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Arts and culture centres to get upgrades

Tourism, Culture, Industry and Innovation Minister Chris Mitchelmore (left) and St. John’s South-Mount Pearl MP Seamus O’Regan announce a contribution of $1.9-million federally and $1.4 million provincially for upgrades to the province's six arts and culture centres.
Tourism, Culture, Industry and Innovation Minister Chris Mitchelmore (left) and St. John’s South-Mount Pearl MP Seamus O’Regan announce a contribution of $1.9-million federally and $1.4 million provincially for upgrades to the province's six arts and culture centres. - Joe Gibbons

50-year-old arts and culture centre seats will soon be no more as provincial and federal governments provide $3.3M

You might say Christmas came a few days early for Karl Simmons and his team.

Simmons, technical director of the St. John’s Arts and Culture Centre, says upgrades to the lighting and projection technology were long overdue.

On Thursday, he got his wish: the federal and provincial governments announced a combined $3.3 million for the arts and culture centres across the province.

There are six of them: one each in St. John’s, Gander, Grand Falls-Windsor, Stephenville, Corner Brook and Labrador City, with the capital city’s centre being the oldest and largest.

The St. John’s Arts and Culture Centre celebrated its 50th anniversary this year, and Simmons has been there for all but five of those years.

Related story:
SPECIAL REPORT: Karl Simmons looks back on 45 years behind the scenes at the St. John’s Arts and Culture Centre

The funding will go toward upgrades and specialized equipment for the centres, St. John’s South-Mount Pearl MP Seamus O’Regan and provincial Tourism, Culture, Industry and Innovation Minister Chris Mitchelmore said Thursday.

In St. John’s, that will include audio and lighting upgrades, renovations to the flooring and displays, an accessible entrance to the Barbara Barrett Theatre and the replacement of the main theatre seating — the same seating that was installed in the theatre when it opened in 1967, though it’s been reupholstered a number of times.

“I think it’s wonderful,” said Simmons, who sat in on the announcement on the St. John’s Arts and Culture Centre’s second floor concourse Thursday afternoon. “I think it really speaks to our service level for when we rent the theatre. We’re not renting it with old lighting equipment. We’ve got a brand-new sound system, finally, so we’re at the top of our game there. Now we need to upgrade our technology in the lighting systems and projections.”

Simmons will have a significant role to play in determining those upgrades.

“There’ll be quite a leap forward in lighting, mostly in the moving lights. All of that technology will be coming in. Better projections, brighter images,” he said. “The other centres are all getting new sound systems and upgrades in their control systems for lighting and so on.”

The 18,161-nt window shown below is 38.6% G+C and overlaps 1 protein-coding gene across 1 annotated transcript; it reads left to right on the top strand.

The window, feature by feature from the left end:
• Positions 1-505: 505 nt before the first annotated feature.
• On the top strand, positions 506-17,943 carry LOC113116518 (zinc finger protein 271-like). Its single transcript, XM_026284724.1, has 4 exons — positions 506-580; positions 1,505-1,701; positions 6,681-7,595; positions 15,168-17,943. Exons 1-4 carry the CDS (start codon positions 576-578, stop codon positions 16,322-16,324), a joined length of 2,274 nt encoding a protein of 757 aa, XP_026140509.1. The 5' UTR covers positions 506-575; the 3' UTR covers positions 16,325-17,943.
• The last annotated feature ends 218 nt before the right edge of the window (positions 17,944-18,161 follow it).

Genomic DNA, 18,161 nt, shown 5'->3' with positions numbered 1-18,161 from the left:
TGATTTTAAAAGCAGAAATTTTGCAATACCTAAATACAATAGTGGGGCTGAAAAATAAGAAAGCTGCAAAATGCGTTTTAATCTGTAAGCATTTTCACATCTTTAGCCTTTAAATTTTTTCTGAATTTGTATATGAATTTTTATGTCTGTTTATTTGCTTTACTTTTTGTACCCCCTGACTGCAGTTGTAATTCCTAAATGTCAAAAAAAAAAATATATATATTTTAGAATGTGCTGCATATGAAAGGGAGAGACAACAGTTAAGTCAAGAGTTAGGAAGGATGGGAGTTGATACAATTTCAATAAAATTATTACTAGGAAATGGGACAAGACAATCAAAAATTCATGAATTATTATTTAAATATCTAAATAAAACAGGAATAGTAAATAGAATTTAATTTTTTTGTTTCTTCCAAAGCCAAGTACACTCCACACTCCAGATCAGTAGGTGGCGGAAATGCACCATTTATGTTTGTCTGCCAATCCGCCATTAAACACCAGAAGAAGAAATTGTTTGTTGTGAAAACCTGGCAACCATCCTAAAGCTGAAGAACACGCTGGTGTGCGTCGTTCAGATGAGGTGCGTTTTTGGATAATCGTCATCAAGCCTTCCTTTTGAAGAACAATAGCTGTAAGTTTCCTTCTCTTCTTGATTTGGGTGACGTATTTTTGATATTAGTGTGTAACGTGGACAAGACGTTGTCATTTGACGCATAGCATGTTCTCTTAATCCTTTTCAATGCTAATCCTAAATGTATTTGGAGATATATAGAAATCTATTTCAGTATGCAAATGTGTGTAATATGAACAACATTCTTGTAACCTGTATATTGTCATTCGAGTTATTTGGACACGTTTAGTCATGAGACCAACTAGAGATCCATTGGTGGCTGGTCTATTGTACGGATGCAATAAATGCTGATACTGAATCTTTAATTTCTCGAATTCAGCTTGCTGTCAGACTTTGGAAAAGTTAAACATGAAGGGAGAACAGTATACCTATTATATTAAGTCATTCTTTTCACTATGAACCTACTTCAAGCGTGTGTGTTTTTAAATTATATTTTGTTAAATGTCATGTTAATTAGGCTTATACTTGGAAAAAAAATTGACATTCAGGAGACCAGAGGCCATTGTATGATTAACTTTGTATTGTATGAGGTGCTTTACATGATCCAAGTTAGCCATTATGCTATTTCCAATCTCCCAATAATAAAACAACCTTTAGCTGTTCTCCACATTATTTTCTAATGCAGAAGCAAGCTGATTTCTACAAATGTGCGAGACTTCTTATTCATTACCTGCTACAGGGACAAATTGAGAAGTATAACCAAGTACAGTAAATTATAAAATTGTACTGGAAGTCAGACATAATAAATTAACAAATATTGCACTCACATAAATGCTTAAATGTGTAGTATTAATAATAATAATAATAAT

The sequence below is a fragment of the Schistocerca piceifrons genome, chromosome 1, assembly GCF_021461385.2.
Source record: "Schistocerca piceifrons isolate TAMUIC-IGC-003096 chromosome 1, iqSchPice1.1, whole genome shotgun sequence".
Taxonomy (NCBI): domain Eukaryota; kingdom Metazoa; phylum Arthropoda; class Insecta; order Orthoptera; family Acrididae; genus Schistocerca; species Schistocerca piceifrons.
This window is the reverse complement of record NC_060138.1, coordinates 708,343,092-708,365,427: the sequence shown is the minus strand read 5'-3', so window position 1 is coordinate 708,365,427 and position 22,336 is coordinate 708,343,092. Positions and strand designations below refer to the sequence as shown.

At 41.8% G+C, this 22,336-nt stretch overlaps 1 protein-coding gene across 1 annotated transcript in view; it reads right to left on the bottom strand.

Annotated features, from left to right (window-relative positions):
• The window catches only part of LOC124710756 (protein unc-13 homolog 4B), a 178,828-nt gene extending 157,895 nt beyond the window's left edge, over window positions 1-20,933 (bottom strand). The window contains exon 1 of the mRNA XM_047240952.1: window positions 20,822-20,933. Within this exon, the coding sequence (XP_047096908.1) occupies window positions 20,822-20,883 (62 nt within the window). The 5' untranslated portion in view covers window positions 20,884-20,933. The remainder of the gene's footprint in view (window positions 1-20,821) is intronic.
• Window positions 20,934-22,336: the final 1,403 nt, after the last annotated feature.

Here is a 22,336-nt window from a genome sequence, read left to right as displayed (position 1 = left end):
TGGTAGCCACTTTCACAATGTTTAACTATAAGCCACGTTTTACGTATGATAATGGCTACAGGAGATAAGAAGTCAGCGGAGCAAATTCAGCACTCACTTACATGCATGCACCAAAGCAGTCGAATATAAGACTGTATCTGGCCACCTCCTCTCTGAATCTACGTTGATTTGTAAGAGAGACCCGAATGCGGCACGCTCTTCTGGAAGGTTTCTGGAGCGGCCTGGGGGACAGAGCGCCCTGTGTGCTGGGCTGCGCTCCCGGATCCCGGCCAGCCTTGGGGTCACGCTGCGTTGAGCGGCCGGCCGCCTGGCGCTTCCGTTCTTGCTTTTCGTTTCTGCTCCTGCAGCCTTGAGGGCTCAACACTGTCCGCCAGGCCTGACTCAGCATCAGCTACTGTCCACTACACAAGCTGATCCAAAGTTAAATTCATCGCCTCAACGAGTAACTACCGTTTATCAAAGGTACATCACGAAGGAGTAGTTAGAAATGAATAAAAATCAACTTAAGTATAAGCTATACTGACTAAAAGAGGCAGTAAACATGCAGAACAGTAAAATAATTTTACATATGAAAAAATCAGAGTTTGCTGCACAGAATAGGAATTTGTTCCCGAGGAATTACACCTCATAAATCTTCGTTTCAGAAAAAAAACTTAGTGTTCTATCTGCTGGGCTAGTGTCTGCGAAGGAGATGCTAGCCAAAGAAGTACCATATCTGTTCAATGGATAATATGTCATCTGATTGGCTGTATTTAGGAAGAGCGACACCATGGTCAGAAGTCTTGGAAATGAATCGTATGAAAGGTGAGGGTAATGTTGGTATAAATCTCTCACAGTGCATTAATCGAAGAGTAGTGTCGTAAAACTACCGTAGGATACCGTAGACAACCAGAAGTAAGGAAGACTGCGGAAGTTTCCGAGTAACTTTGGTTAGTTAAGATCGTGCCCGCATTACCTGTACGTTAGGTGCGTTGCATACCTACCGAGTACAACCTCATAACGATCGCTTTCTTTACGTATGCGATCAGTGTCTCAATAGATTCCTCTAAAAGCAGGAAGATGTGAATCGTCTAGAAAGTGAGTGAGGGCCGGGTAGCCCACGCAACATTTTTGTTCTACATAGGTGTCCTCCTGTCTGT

The federal government is contributing $1.9 million through the Department of Canadian Heritage’s Canadian Cultural Spaces Fund. The province is adding $1.4 million for the upgrades and renovations in the six facilities.

“It’s going to certainly invigorate and help provide a fresh start to how these treasured venues across our province operate,” Mitchelmore said. “I’ve heard where we’ve lost business because of the current technology that’s being used, so being able to have this state-of-the-art and industry-standard equipment will really help events continue to sell here.”

For Terri Andrews, whose Tada! Events has produced large-scale shows such as “Jesus Christ Superstar,” “Rock of Ages” and “Our Divas Do Christmas,” and next spring will present the musical “Rent” at the St. John’s Arts and Culture Centre, the funding announcement will mean a direct impact on her budgets.

“With the kind of shows and the productions I do, I have to bring in a lot of equipment,” Andrews said. “We started working with projections and moving lights years ago, but it didn’t exist here, so in terms of budgeting to do a certain type of production … if you’re not willing or able to put the extra thousands and thousands of dollars in to bring in the lighting that you need or the audio that you need, then you can’t do those shows here. For me, it means that some other area of the production or some of the paycheques that we give to the people on the stage can get bumped up now because the centre will be providing stuff.

“The government is tangibly supporting the onstage artist, and in a direct way as well.”

 

Tara.bradbury@thetelegram.com

Twitter: @tara_bradbury

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